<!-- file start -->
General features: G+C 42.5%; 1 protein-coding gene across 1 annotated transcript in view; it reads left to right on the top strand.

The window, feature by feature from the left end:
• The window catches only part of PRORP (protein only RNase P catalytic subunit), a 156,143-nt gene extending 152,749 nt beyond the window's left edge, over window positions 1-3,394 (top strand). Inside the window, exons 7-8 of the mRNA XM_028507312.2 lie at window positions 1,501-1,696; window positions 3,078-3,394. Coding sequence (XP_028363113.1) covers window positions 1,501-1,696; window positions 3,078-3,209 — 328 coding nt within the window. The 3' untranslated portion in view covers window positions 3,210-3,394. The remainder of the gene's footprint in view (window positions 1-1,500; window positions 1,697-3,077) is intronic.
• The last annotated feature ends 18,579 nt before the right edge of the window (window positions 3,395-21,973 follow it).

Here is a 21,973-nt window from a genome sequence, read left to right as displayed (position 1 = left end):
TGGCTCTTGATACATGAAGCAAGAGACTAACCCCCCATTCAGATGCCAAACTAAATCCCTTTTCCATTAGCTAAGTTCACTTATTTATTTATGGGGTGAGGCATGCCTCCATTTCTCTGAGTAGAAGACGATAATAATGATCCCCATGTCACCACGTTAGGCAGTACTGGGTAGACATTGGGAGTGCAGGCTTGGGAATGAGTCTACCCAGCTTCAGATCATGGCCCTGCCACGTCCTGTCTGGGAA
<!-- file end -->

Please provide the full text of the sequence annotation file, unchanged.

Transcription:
General features: G+C 42.5%; 1 protein-coding gene across 1 annotated transcript in view; it reads left to right on the top strand.

The window, feature by feature from the left end:
• The window catches only part of PRORP (protein only RNase P catalytic subunit), a 156,143-nt gene extending 152,749 nt beyond the window's left edge, over window positions 1-3,394 (top strand). Inside the window, exons 7-8 of the mRNA XM_028507312.2 lie at window positions 1,501-1,696; window positions 3,078-3,394. Coding sequence (XP_028363113.1) covers window positions 1,501-1,696; window positions 3,078-3,209 — 328 coding nt within the window. The 3' untranslated portion in view covers window positions 3,210-3,394. The remainder of the gene's footprint in view (window positions 1-1,500; window positions 1,697-3,077) is intronic.
• The last annotated feature ends 18,579 nt before the right edge of the window (window positions 3,395-21,973 follow it).

Here is a 21,973-nt window from a genome sequence, read left to right as displayed (position 1 = left end):
TGGCTCTTGATACATGAAGCAAGAGACTAACCCCCCATTCAGATGCCAAACTAAATCCCTTTTCCATTAGCTAAGTTCACTTATTTATTTATGGGGTGAGGCATGCCTCCATTTCTCTGAGTAGAAGACGATAATAATGATCCCCATGTCACCACGTTAGGCAGTACTGGGTAGACATTGGGAGTGCAGGCTTGGGAATGAGTCTACCCAGCTTCAGATCATGGCCCTGCCACGTCCTGTCTGGGAA